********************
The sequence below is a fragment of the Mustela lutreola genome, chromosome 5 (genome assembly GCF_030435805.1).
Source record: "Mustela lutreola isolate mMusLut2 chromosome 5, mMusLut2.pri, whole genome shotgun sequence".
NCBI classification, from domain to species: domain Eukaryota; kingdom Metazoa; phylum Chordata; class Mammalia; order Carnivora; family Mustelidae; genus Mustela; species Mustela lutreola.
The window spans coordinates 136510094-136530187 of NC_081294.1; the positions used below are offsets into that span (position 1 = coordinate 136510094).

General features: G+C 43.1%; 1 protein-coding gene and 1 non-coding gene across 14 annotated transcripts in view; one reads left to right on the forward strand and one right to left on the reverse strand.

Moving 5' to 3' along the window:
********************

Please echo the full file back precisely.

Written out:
The sequence below is a fragment of the Mustela lutreola genome, chromosome 5 (genome assembly GCF_030435805.1).
Source record: "Mustela lutreola isolate mMusLut2 chromosome 5, mMusLut2.pri, whole genome shotgun sequence".
NCBI classification, from domain to species: domain Eukaryota; kingdom Metazoa; phylum Chordata; class Mammalia; order Carnivora; family Mustelidae; genus Mustela; species Mustela lutreola.
The window spans coordinates 136510094-136530187 of NC_081294.1; the positions used below are offsets into that span (position 1 = coordinate 136510094).

General features: G+C 43.1%; 1 protein-coding gene and 1 non-coding gene across 14 annotated transcripts in view; one reads left to right on the forward strand and one right to left on the reverse strand.

Moving 5' to 3' along the window: